Aware of the vital importance of exemplary graduate students in life sciences research, the Shurl and Kay Curci Foundation has initiated a scholarship program to provide funding for new Ph.D. students. But its efforts go far beyond simple, across-the-board scholarship support. Holding a firm belief that all qualified applicants should be included in the life sciences enterprise, the Foundation has chosen to focus on two groups that do not traditionally garner the strongest financial support -- international students and women. The Curci Foundation Ph.D.
With a visionary investment connecting life sciences to entrepreneurship, Mark and Stephanie Robinson are fast tracking innovation at UC Berkeley. The Robinsons have given a total of $10 million to support bio-entrepreneurship at Berkeley, creating resources for undergraduates, graduate students, and faculty that leverage our university’s edge in basic science research while preparing the next generation of business leaders.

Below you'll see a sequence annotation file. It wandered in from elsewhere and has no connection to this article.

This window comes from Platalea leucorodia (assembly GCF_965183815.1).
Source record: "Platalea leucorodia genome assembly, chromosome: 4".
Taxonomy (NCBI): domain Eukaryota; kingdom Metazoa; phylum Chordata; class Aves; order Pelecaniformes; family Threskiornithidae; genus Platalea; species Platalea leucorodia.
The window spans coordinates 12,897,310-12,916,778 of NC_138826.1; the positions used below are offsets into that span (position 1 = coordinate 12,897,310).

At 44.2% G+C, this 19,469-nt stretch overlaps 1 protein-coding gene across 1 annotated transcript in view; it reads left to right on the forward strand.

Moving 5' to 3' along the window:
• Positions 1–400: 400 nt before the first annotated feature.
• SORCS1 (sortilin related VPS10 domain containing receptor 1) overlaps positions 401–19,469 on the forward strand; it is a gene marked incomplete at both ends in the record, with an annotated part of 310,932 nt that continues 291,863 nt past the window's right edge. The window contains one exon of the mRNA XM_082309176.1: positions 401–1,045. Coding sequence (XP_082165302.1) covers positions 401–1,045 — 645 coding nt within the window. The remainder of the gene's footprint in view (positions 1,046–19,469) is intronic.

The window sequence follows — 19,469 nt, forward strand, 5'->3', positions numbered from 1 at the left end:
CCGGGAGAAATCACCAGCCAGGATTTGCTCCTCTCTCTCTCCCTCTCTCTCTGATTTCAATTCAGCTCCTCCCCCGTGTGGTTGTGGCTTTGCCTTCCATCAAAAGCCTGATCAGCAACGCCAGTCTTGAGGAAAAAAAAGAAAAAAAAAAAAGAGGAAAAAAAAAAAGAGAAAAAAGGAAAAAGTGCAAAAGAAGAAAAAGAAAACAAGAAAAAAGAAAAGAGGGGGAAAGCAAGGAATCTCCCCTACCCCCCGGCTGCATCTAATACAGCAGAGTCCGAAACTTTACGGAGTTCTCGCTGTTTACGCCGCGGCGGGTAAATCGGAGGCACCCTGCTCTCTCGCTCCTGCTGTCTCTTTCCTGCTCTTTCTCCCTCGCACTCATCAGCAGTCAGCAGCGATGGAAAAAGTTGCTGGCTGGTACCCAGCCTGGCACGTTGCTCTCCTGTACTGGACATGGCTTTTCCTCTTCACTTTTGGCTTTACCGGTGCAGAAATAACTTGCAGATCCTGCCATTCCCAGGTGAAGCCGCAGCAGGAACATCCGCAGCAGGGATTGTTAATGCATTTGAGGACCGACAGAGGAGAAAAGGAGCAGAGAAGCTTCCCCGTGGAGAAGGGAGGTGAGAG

University of California, Berkeley, biochemist Jennifer Doudna today won the 2020 Nobel Prize in Chemistry, sharing it with colleague Emmanuelle Charpentier for the co-development of CRISPR-Cas9, a genome editing breakthrough that has revolutionized biomedicine.
Polina Lishko, a Ukrainian-born physiologist whose work at the University of California, Berkeley, has already led to the development of promising new non-hormonal contraceptives for women and could lead to male or unisex contraceptives, has been chosen to receive a 2020 MacArthur “genius” Award.
Randy Schekman, a professor of molecular and cell biology at UC Berkeley and winner of the 2013 Nobel Prize in physiology or medicine, spoke at the Aging, Research and Technology Innovation Summit on Sept. 17. He spoke about Parkinson’s disease, including a new collaborative research initiative he is leading calledAligning Science Across Parkinson’s (ASAP).